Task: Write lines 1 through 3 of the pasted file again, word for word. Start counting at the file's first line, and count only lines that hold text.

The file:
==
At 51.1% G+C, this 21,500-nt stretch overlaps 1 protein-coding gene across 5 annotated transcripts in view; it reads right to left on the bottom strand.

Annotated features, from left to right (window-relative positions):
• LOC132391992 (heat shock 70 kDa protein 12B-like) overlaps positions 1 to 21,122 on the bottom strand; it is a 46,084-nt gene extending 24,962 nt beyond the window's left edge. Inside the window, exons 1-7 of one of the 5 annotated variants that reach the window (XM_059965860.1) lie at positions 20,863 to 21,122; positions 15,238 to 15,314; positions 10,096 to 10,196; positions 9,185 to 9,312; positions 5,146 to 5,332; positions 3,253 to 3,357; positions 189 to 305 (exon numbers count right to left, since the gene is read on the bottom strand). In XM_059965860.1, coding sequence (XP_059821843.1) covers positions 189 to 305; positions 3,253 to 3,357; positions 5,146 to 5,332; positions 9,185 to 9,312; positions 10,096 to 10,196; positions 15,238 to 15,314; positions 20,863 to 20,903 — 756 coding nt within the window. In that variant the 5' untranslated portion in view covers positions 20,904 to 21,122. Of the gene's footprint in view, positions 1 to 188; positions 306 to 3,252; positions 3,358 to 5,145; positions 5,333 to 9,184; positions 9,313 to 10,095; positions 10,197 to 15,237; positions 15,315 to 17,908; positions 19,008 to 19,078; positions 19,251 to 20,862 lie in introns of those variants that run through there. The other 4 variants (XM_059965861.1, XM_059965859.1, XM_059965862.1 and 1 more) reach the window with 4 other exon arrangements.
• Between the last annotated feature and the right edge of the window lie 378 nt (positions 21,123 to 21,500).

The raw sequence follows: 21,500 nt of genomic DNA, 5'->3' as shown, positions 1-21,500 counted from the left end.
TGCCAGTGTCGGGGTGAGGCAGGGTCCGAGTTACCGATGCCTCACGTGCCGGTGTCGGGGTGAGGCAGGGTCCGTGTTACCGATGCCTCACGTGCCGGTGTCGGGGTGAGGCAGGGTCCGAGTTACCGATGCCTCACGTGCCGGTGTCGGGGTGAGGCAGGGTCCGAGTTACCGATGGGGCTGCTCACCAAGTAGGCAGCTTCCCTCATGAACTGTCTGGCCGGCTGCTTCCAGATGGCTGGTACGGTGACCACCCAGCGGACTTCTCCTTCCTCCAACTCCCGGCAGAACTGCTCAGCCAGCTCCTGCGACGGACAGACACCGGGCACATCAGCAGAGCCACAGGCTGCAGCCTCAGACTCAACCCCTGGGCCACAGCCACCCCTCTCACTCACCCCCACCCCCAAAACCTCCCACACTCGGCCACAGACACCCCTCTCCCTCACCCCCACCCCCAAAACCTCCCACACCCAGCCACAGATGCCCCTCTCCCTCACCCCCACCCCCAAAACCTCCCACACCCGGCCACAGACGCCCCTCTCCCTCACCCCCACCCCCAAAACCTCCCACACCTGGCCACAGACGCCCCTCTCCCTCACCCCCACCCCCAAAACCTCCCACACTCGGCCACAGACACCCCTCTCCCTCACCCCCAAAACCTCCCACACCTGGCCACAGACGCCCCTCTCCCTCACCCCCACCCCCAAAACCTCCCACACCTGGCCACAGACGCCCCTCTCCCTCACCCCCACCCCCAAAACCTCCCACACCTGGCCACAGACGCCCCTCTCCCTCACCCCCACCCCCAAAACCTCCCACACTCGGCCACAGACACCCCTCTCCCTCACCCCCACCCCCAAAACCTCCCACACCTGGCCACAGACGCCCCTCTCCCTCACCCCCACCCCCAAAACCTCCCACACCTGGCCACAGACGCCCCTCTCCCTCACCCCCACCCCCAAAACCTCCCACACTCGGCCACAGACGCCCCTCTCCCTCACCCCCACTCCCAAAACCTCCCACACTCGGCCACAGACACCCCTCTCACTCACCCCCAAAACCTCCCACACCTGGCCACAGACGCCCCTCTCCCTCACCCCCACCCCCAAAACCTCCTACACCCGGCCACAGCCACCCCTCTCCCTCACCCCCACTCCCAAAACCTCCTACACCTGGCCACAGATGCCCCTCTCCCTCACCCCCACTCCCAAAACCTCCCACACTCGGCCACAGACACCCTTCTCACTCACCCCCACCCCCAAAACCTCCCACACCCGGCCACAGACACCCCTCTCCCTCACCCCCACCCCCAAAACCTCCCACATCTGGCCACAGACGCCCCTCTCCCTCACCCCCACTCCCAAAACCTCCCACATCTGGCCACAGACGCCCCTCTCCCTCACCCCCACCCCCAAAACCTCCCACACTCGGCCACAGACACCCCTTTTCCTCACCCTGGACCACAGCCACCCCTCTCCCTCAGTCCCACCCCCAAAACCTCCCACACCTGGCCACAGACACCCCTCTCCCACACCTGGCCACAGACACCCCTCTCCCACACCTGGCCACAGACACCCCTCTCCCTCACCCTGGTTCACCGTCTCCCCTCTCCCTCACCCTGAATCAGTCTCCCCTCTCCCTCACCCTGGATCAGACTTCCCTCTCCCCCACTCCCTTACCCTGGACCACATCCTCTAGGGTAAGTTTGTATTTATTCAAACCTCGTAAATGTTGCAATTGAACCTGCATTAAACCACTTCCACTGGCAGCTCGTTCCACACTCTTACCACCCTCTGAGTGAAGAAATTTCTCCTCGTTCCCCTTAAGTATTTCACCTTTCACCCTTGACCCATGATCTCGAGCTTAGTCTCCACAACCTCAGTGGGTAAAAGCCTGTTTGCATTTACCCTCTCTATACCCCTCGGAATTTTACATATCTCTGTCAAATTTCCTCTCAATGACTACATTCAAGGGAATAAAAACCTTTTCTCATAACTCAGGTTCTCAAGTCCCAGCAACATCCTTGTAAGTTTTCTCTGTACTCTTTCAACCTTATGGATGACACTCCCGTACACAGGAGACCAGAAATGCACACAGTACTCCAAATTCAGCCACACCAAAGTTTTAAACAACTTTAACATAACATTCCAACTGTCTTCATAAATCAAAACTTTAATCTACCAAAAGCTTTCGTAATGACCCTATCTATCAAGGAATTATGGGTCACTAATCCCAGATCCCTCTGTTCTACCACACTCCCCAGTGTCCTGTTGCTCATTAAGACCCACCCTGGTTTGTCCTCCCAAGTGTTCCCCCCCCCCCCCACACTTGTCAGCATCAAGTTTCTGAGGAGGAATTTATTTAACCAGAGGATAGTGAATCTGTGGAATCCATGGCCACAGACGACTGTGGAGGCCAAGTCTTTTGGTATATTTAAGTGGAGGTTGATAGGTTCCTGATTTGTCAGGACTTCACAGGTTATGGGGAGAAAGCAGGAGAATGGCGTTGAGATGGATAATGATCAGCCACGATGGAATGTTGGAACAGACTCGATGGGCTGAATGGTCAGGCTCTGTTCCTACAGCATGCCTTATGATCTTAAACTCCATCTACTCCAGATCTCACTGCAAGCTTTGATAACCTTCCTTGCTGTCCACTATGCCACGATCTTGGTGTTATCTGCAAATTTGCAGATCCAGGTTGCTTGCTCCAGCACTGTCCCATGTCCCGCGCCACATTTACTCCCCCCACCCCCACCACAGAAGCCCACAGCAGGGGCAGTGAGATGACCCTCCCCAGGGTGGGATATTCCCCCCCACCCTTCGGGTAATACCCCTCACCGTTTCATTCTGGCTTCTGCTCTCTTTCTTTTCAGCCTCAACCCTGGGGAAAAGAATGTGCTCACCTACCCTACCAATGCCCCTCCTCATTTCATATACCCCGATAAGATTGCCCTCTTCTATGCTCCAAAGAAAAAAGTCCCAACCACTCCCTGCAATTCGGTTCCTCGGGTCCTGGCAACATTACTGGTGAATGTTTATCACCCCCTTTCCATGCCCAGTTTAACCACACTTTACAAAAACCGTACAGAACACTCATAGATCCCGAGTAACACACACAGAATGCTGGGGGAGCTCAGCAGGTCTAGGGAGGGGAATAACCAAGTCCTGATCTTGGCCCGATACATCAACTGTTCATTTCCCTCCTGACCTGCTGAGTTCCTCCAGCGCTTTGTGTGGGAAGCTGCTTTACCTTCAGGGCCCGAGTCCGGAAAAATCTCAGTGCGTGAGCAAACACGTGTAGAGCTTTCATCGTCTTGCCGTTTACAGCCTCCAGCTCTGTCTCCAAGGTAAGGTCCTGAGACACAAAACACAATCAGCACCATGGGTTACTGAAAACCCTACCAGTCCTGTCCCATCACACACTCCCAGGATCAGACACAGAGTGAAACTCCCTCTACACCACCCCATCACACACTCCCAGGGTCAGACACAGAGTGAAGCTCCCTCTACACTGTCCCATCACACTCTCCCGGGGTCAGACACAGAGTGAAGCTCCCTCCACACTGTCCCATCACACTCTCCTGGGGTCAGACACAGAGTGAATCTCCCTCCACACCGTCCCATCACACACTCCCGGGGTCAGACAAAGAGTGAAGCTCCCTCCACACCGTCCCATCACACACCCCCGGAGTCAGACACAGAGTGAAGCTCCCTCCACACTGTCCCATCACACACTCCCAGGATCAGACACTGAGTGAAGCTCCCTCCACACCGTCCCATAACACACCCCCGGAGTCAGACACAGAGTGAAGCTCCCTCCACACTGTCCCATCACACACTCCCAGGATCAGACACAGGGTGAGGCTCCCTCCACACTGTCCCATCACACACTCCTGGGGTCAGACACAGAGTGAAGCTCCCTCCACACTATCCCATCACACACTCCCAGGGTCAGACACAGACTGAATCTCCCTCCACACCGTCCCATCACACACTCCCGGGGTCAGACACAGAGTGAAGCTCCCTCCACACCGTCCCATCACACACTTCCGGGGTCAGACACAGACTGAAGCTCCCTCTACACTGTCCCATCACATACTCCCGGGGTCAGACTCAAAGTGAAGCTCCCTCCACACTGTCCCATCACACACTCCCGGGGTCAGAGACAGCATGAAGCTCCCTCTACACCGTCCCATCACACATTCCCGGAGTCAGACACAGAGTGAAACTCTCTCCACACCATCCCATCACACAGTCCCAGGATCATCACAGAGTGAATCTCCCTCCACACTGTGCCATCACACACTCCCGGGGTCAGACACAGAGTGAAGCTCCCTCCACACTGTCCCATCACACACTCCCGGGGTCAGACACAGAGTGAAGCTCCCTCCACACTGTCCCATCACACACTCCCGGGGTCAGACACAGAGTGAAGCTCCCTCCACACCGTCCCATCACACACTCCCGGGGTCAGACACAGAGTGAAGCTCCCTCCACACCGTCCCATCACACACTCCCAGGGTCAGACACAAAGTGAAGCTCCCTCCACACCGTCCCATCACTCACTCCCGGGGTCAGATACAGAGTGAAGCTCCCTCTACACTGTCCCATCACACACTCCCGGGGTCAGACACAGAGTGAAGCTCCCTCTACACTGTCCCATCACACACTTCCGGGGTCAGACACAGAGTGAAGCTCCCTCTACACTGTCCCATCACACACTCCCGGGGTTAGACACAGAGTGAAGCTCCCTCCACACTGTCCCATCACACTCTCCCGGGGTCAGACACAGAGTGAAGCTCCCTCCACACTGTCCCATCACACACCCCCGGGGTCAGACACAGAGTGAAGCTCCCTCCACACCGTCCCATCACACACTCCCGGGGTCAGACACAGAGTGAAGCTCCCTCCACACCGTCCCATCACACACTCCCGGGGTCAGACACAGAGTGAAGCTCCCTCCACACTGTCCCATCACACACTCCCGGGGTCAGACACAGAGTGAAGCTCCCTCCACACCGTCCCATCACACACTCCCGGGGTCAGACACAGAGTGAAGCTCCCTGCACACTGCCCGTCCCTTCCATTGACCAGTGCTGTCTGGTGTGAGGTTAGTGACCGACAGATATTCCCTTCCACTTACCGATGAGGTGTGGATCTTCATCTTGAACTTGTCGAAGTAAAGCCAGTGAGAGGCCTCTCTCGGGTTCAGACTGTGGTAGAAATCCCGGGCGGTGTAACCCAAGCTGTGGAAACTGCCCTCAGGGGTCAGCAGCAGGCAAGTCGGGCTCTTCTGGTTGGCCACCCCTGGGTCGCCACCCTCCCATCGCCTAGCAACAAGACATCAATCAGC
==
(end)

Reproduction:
At 51.1% G+C, this 21,500-nt stretch overlaps 1 protein-coding gene across 5 annotated transcripts in view; it reads right to left on the bottom strand.

Annotated features, from left to right (window-relative positions):
• LOC132391992 (heat shock 70 kDa protein 12B-like) overlaps positions 1 to 21,122 on the bottom strand; it is a 46,084-nt gene extending 24,962 nt beyond the window's left edge. Inside the window, exons 1-7 of one of the 5 annotated variants that reach the window (XM_059965860.1) lie at positions 20,863 to 21,122; positions 15,238 to 15,314; positions 10,096 to 10,196; positions 9,185 to 9,312; positions 5,146 to 5,332; positions 3,253 to 3,357; positions 189 to 305 (exon numbers count right to left, since the gene is read on the bottom strand). In XM_059965860.1, coding sequence (XP_059821843.1) covers positions 189 to 305; positions 3,253 to 3,357; positions 5,146 to 5,332; positions 9,185 to 9,312; positions 10,096 to 10,196; positions 15,238 to 15,314; positions 20,863 to 20,903 — 756 coding nt within the window. In that variant the 5' untranslated portion in view covers positions 20,904 to 21,122. Of the gene's footprint in view, positions 1 to 188; positions 306 to 3,252; positions 3,358 to 5,145; positions 5,333 to 9,184; positions 9,313 to 10,095; positions 10,197 to 15,237; positions 15,315 to 17,908; positions 19,008 to 19,078; positions 19,251 to 20,862 lie in introns of those variants that run through there. The other 4 variants (XM_059965861.1, XM_059965859.1, XM_059965862.1 and 1 more) reach the window with 4 other exon arrangements.